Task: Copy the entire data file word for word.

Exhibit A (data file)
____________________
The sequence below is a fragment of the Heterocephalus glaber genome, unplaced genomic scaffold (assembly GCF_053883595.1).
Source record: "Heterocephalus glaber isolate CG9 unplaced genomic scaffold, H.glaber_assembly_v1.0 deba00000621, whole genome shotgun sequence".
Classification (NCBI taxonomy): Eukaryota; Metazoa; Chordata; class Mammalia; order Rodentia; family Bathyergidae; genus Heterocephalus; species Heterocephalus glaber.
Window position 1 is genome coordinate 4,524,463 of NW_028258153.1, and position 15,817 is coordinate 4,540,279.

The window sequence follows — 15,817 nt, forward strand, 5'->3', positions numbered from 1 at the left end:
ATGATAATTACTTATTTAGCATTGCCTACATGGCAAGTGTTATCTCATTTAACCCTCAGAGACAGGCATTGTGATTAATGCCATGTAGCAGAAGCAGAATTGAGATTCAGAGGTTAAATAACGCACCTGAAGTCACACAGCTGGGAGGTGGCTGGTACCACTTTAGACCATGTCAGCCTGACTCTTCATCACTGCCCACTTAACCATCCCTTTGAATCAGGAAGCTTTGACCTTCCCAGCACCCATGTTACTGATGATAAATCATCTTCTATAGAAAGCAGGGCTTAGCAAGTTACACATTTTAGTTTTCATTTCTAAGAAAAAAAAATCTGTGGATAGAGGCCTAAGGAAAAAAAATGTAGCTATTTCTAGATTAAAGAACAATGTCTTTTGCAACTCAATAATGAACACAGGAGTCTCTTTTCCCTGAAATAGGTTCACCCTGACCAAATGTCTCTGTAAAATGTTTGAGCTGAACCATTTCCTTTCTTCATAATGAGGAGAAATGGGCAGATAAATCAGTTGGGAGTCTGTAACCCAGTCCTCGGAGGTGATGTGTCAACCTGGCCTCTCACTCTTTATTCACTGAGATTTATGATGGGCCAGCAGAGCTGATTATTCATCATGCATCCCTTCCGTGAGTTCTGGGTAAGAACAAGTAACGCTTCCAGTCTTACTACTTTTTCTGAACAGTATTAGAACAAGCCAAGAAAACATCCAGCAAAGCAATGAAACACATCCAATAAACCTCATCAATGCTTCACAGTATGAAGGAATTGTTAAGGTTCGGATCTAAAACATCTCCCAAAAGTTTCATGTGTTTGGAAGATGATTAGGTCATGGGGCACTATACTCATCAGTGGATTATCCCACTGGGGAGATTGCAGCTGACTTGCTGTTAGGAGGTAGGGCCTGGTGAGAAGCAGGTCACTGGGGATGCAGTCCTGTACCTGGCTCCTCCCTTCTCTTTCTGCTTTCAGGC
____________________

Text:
The sequence below is a fragment of the Heterocephalus glaber genome, unplaced genomic scaffold (assembly GCF_053883595.1).
Source record: "Heterocephalus glaber isolate CG9 unplaced genomic scaffold, H.glaber_assembly_v1.0 deba00000621, whole genome shotgun sequence".
Classification (NCBI taxonomy): Eukaryota; Metazoa; Chordata; class Mammalia; order Rodentia; family Bathyergidae; genus Heterocephalus; species Heterocephalus glaber.
Window position 1 is genome coordinate 4,524,463 of NW_028258153.1, and position 15,817 is coordinate 4,540,279.

The window sequence follows — 15,817 nt, forward strand, 5'->3', positions numbered from 1 at the left end:
ATGATAATTACTTATTTAGCATTGCCTACATGGCAAGTGTTATCTCATTTAACCCTCAGAGACAGGCATTGTGATTAATGCCATGTAGCAGAAGCAGAATTGAGATTCAGAGGTTAAATAACGCACCTGAAGTCACACAGCTGGGAGGTGGCTGGTACCACTTTAGACCATGTCAGCCTGACTCTTCATCACTGCCCACTTAACCATCCCTTTGAATCAGGAAGCTTTGACCTTCCCAGCACCCATGTTACTGATGATAAATCATCTTCTATAGAAAGCAGGGCTTAGCAAGTTACACATTTTAGTTTTCATTTCTAAGAAAAAAAAATCTGTGGATAGAGGCCTAAGGAAAAAAAATGTAGCTATTTCTAGATTAAAGAACAATGTCTTTTGCAACTCAATAATGAACACAGGAGTCTCTTTTCCCTGAAATAGGTTCACCCTGACCAAATGTCTCTGTAAAATGTTTGAGCTGAACCATTTCCTTTCTTCATAATGAGGAGAAATGGGCAGATAAATCAGTTGGGAGTCTGTAACCCAGTCCTCGGAGGTGATGTGTCAACCTGGCCTCTCACTCTTTATTCACTGAGATTTATGATGGGCCAGCAGAGCTGATTATTCATCATGCATCCCTTCCGTGAGTTCTGGGTAAGAACAAGTAACGCTTCCAGTCTTACTACTTTTTCTGAACAGTATTAGAACAAGCCAAGAAAACATCCAGCAAAGCAATGAAACACATCCAATAAACCTCATCAATGCTTCACAGTATGAAGGAATTGTTAAGGTTCGGATCTAAAACATCTCCCAAAAGTTTCATGTGTTTGGAAGATGATTAGGTCATGGGGCACTATACTCATCAGTGGATTATCCCACTGGGGAGATTGCAGCTGACTTGCTGTTAGGAGGTAGGGCCTGGTGAGAAGCAGGTCACTGGGGATGCAGTCCTGTACCTGGCTCCTCCCTTCTCTTTCTGCTTTCAGGC